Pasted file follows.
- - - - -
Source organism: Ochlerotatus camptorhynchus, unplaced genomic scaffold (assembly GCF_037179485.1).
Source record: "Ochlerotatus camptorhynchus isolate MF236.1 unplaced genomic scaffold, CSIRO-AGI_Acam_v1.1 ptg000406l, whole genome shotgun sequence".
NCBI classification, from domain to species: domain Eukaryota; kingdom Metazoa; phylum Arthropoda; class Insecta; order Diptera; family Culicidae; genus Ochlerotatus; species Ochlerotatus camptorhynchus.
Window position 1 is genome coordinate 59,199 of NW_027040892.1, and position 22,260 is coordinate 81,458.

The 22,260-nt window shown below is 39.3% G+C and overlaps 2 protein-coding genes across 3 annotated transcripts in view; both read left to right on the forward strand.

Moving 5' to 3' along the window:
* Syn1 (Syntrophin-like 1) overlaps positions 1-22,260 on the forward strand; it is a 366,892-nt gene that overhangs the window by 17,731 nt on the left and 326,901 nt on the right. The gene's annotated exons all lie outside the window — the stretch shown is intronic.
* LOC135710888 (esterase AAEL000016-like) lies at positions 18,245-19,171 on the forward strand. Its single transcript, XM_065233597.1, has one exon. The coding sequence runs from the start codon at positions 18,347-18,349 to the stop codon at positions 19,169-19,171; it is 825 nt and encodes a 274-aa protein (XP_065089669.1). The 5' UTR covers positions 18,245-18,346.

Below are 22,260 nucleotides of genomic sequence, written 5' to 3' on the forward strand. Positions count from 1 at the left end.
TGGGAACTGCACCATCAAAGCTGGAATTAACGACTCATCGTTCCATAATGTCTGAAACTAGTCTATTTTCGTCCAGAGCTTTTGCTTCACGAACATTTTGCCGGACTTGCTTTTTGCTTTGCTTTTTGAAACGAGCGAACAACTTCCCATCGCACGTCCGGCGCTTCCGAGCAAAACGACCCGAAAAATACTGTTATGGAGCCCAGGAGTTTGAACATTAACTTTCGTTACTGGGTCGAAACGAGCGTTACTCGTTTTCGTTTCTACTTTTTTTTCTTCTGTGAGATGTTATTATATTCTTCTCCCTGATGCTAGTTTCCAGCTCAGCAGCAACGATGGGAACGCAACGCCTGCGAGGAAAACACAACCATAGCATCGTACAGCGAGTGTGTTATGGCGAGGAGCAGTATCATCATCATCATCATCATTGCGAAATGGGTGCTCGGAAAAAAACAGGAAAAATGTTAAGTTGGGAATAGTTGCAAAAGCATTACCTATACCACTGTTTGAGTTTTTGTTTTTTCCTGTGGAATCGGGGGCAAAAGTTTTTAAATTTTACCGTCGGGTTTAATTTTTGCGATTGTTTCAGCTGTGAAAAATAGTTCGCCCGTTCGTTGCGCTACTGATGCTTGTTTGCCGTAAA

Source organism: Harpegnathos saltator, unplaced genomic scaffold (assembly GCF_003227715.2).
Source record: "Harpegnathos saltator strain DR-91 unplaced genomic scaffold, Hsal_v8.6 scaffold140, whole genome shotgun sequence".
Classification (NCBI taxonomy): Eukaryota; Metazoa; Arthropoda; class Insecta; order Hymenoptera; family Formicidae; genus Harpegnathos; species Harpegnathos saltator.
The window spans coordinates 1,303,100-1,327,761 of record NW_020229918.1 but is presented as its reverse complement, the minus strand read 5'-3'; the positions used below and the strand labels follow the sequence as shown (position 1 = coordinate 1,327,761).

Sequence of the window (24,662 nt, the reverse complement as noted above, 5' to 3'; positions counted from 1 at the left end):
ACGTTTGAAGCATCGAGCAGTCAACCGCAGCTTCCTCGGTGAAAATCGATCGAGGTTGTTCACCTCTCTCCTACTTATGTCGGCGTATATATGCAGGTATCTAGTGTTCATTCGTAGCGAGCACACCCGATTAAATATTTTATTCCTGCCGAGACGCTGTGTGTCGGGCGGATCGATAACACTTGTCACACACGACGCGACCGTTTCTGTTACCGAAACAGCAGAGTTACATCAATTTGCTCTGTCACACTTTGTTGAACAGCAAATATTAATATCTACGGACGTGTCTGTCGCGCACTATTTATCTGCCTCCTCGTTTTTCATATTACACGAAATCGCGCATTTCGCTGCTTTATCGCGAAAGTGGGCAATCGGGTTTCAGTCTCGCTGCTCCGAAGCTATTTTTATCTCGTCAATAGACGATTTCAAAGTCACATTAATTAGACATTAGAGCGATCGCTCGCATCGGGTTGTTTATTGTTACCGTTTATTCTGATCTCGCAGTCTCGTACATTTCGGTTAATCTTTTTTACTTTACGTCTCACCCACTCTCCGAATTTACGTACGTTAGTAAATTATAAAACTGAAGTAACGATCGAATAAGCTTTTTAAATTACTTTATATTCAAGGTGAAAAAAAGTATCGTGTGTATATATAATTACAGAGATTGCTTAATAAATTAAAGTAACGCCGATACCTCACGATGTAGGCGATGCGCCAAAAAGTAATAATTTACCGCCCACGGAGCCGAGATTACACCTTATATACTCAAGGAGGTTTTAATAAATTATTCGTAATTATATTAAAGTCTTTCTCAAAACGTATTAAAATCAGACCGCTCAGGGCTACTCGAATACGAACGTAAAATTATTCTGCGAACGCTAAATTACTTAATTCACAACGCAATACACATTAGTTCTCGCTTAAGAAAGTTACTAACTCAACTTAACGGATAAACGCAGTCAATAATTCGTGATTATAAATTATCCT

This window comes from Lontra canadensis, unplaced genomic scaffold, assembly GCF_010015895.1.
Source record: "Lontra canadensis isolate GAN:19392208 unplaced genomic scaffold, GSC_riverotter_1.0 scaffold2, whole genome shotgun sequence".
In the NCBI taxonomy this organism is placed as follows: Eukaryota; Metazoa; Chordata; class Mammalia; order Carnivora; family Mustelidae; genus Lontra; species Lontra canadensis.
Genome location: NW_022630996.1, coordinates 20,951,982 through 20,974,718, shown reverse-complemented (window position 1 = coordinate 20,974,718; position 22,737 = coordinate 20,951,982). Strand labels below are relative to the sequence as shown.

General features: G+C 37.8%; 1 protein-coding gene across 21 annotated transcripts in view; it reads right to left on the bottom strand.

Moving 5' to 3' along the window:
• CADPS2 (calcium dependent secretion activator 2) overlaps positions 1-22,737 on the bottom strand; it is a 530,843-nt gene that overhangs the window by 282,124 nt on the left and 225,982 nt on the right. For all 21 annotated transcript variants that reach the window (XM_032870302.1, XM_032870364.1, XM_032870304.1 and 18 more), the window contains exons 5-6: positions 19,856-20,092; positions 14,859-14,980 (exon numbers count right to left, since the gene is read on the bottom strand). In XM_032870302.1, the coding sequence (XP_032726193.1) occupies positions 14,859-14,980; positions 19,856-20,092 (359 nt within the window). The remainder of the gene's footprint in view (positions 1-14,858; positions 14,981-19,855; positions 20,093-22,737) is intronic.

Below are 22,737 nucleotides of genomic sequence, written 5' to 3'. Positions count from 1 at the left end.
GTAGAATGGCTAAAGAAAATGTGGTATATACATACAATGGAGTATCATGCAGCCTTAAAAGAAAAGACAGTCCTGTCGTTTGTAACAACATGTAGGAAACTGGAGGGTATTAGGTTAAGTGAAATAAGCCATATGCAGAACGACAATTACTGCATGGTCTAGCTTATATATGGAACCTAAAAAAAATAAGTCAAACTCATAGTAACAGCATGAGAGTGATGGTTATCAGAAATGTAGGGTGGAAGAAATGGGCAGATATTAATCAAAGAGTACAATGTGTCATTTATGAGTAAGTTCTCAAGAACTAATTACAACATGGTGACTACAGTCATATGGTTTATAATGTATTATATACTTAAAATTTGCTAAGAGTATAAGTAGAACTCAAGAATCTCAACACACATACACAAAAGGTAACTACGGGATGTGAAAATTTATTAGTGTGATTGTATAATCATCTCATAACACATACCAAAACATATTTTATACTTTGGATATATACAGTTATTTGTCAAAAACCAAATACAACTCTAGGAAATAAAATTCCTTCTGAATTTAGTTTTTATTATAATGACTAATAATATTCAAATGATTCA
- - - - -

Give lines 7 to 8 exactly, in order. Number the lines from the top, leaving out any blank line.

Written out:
* Syn1 (Syntrophin-like 1) overlaps positions 1-22,260 on the forward strand; it is a 366,892-nt gene that overhangs the window by 17,731 nt on the left and 326,901 nt on the right. The gene's annotated exons all lie outside the window — the stretch shown is intronic.
* LOC135710888 (esterase AAEL000016-like) lies at positions 18,245-19,171 on the forward strand. Its single transcript, XM_065233597.1, has one exon. The coding sequence runs from the start codon at positions 18,347-18,349 to the stop codon at positions 19,169-19,171; it is 825 nt and encodes a 274-aa protein (XP_065089669.1). The 5' UTR covers positions 18,245-18,346.